It’s interesting that the angel addresses Joseph by his genealogy. Had anyone ever called him Joseph son of David before? Because of the meticulously kept family records, he surely knew his own descent from the great patriarch Abraham and King David, but did he readily identify with these two men of promise? God wants to make sure that Joseph now understands what his significance in this story is.
By calling Joseph his genealogical title God is showing that the baby to be born in his family will fulfill the promise made to King David. God further expands on this explanation, assuring Joseph that Mary has not been with another man. She is still a virgin, miraculously carrying God’s own child–which will be born a son.
Now there was no way to know in those days whether a child would be male or female until it was born. So God reveals the gender in order to confirm that what He is saying is true. When the baby is born and really is a boy, Joseph will understand that the dream really was from God and that the child really is the son of God.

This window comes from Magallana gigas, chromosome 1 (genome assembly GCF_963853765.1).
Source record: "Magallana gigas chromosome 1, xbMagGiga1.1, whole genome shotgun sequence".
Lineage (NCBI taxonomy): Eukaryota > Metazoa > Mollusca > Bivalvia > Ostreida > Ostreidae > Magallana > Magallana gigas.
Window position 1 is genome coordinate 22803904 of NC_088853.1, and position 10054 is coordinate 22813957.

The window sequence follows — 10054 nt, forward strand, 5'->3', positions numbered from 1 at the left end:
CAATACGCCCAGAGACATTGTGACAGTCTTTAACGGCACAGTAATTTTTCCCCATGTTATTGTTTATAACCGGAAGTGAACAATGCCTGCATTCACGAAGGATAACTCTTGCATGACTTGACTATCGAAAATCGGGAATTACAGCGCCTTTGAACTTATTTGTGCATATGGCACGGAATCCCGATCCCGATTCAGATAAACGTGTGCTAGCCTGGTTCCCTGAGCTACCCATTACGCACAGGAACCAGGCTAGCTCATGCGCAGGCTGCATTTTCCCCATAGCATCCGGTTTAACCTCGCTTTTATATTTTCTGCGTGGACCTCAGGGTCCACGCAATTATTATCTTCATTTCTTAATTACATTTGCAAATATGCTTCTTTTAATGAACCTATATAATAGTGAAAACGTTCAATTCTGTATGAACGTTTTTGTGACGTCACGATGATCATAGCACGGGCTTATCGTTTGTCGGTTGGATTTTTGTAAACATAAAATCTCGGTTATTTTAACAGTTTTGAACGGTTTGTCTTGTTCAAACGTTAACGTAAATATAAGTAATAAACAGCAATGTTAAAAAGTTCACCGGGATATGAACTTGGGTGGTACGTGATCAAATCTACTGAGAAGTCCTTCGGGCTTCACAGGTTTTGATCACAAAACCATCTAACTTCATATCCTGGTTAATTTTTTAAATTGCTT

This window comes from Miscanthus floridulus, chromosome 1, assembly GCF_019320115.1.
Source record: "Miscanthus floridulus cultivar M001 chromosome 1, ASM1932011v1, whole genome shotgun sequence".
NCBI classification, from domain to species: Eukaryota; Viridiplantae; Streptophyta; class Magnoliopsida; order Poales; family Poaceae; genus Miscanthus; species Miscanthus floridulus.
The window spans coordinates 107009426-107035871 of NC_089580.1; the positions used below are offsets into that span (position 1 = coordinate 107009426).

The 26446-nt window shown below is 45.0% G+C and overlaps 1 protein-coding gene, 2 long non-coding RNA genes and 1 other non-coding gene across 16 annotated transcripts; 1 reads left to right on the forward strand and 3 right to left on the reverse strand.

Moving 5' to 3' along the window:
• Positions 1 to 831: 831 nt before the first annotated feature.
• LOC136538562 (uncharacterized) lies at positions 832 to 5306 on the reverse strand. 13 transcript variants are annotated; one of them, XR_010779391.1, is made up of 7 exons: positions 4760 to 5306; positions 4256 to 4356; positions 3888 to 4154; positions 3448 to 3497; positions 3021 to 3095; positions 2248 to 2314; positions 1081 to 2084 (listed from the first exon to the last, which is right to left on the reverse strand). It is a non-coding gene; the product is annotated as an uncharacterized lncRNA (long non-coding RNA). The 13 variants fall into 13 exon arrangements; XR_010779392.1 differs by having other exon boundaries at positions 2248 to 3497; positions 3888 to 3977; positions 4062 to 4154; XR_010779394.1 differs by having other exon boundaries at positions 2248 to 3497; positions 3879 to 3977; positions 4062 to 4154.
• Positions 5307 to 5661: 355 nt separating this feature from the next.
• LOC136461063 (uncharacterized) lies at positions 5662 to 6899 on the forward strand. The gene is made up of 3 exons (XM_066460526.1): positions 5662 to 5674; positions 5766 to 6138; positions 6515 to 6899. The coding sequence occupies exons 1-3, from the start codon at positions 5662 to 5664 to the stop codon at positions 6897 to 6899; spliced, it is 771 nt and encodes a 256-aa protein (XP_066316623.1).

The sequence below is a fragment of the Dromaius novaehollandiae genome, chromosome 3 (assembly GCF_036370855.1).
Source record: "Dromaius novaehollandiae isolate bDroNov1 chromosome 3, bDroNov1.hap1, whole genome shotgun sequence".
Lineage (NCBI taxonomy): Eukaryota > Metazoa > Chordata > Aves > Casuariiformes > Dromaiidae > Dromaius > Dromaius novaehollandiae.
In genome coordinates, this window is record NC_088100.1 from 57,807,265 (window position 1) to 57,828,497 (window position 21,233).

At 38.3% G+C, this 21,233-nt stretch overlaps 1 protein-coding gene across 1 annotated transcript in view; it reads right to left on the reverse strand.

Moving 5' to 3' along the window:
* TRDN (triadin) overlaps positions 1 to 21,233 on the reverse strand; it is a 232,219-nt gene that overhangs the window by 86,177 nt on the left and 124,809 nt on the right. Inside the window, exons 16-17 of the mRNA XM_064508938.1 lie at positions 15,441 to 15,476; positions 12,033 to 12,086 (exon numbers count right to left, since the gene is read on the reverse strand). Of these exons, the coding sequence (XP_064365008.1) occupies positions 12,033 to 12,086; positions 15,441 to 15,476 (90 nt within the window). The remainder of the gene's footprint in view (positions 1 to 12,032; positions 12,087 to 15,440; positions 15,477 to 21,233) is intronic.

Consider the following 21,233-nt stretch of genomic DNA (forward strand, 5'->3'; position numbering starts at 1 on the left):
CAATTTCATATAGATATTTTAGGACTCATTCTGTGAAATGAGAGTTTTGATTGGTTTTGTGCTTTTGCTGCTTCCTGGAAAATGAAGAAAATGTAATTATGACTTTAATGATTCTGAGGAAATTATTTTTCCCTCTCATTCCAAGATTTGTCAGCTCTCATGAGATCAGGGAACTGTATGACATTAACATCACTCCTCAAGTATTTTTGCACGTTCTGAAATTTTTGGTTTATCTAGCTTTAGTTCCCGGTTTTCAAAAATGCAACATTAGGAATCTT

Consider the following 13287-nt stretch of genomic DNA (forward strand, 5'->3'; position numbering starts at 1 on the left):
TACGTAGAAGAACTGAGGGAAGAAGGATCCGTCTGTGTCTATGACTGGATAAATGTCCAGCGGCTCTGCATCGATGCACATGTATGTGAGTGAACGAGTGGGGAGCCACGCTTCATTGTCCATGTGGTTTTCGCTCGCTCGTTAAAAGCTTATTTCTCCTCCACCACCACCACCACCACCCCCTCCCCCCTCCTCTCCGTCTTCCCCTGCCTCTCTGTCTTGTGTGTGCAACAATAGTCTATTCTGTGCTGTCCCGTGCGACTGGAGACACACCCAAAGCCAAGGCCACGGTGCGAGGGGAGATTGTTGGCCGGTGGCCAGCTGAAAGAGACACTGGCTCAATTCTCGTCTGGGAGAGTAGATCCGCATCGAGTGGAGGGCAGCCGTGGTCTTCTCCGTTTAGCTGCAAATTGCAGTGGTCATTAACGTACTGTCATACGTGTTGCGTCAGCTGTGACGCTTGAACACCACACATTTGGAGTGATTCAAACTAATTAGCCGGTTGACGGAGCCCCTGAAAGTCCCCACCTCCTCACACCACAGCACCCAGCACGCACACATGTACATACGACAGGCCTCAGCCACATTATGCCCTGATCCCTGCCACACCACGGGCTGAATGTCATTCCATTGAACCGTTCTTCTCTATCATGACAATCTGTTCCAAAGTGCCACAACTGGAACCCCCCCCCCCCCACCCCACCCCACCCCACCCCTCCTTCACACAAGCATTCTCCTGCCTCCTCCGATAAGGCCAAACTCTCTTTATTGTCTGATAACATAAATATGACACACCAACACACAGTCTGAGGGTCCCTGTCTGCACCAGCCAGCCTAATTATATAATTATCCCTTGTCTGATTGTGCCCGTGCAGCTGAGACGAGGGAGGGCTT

Until then, he has to accept the situation on faith alone. But when the truth is fulfilled–the baby is born and Joseph consummates his marriage with Mary and finds she really still is a virgin–then he has a part to play as well. When Joseph’s faith comes to fruition, he will give his God-man stepson the name Jesus to publicly acknowledge his belief in the truth God spoke to him beforehand.
All of us are born with the seed of faith to believe in God and the truth of His Word. When we study and cultivate our relationship with Him, His Word is fulfilled in our lives through salvation, the fruit of the Spirit lived out in us, and blessings. Is your faith coming to fruition? Or is it drying up in the seed of your passing child and teen years?